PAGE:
Romani Rose at the Bergen-Belsen memorial site, 1979. The sign in the background proclaims: “Gypsy-Roma/gased in Auschwitz/ persecuted to this day/rally”, photo: plata / Friedrich Stark / GfbV.

First public civil rights campaign against racism

“Zutritt für Landfahrer verboten!” (“No access for travellers!”) Such signs were in use even as late as the 1960s and 1970s at campsites and in shops in Germany, in order to deny entry to Sinti and Roma. Since the summer of 1979, Sinti and Roma had been demonstrating against this restriction of the rights to equality and freedom of movement, which is enshrined in Germany’s Constitution. Members of the younger generation like Romani Rose wanted to end minority discrimination in the Federal Republic of Germany and finally achieve the recognition of the Nazi genocide of Sinti and Roma.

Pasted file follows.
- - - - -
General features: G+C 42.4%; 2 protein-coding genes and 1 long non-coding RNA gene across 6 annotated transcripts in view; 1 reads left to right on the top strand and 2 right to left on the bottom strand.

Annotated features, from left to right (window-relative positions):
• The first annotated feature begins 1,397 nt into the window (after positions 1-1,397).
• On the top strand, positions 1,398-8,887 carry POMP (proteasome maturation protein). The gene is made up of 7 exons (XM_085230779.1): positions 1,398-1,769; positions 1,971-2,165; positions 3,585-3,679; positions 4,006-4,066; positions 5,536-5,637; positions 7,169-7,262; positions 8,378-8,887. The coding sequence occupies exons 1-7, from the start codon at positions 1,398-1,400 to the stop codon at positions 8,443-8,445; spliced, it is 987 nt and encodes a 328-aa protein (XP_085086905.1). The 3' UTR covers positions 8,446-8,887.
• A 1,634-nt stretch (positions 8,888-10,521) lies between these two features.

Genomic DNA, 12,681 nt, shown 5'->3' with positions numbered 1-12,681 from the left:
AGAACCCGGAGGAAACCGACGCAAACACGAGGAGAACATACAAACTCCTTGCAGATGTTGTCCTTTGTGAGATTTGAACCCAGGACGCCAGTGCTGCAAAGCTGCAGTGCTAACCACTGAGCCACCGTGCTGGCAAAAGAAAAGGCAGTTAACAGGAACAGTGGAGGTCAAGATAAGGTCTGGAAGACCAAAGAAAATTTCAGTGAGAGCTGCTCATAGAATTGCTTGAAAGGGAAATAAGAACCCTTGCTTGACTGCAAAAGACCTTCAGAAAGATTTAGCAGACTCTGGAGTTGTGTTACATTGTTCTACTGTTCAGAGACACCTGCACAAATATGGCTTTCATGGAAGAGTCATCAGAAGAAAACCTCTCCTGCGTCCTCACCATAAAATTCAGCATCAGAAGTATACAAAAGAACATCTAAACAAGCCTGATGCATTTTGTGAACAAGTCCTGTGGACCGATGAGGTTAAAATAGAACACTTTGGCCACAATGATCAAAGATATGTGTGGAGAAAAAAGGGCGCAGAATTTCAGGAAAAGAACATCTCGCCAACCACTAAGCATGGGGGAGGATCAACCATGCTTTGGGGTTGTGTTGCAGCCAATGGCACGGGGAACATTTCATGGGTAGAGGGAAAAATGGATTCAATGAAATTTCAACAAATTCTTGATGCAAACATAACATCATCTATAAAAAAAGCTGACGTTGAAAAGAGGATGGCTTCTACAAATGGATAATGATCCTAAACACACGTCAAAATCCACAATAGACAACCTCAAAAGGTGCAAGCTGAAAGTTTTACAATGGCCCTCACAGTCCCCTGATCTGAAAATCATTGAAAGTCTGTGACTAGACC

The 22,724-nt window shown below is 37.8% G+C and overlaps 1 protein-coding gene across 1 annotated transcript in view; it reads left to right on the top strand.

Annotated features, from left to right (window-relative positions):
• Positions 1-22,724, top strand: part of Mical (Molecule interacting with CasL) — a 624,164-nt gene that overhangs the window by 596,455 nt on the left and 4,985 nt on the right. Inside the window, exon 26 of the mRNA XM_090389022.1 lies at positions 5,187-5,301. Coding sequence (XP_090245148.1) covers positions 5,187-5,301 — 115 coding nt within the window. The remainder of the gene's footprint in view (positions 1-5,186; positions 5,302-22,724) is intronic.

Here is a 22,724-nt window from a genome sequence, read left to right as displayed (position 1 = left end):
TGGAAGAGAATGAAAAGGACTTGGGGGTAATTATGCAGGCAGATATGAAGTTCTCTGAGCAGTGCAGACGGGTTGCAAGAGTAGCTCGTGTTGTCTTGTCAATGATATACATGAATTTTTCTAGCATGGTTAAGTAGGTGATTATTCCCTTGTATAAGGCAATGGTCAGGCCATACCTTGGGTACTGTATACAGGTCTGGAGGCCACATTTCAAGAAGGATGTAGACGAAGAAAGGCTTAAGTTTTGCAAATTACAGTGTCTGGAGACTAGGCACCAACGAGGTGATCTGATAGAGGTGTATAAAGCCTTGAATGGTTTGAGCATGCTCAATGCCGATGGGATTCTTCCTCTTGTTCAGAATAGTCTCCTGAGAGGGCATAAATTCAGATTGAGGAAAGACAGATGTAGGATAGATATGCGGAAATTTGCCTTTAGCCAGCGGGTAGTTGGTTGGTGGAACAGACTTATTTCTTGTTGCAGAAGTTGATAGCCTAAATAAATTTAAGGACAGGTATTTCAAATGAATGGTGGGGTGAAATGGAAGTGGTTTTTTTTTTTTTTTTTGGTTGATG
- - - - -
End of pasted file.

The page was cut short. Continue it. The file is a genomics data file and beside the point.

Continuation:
On 27 October 1979, the German Sinti Association with vital support by the human rights organisation Society for Threatened Peoples organised the first international memorial rally to commemorate the Sinti and Roma murdered by the National Socialists. The event was held at the memorial site of the former Bergen-Belsen concentration camp. Amongst the 2,000 participants were 500 Sinti and Roma from twelve European countries, national and international politicians and representatives of other groups targeted by the Nazis. Simone Veil, the first female President of the European Parliament, was the key speaker at the rally. She herself had survived the Bergen-Belsen concentration camp as a Jewish child, while her mother had been murdered there. Numerous national and international media, including the Time Magazine, covered the memorial rally. For the first time, the general public learned about the Nazi persecution of Sinti and Roma and about the persisting antigypsyism in the Federal Republic. Just a few days afterwards, a delegation of Sinti und Roma presented a memorandum to the Federal Government in Bonn, setting out the key political objectives of the civil rights movement: changes in the relationship between the minority and the majority society, and official political recognition of the Nazi genocide of Sinti and Roma.

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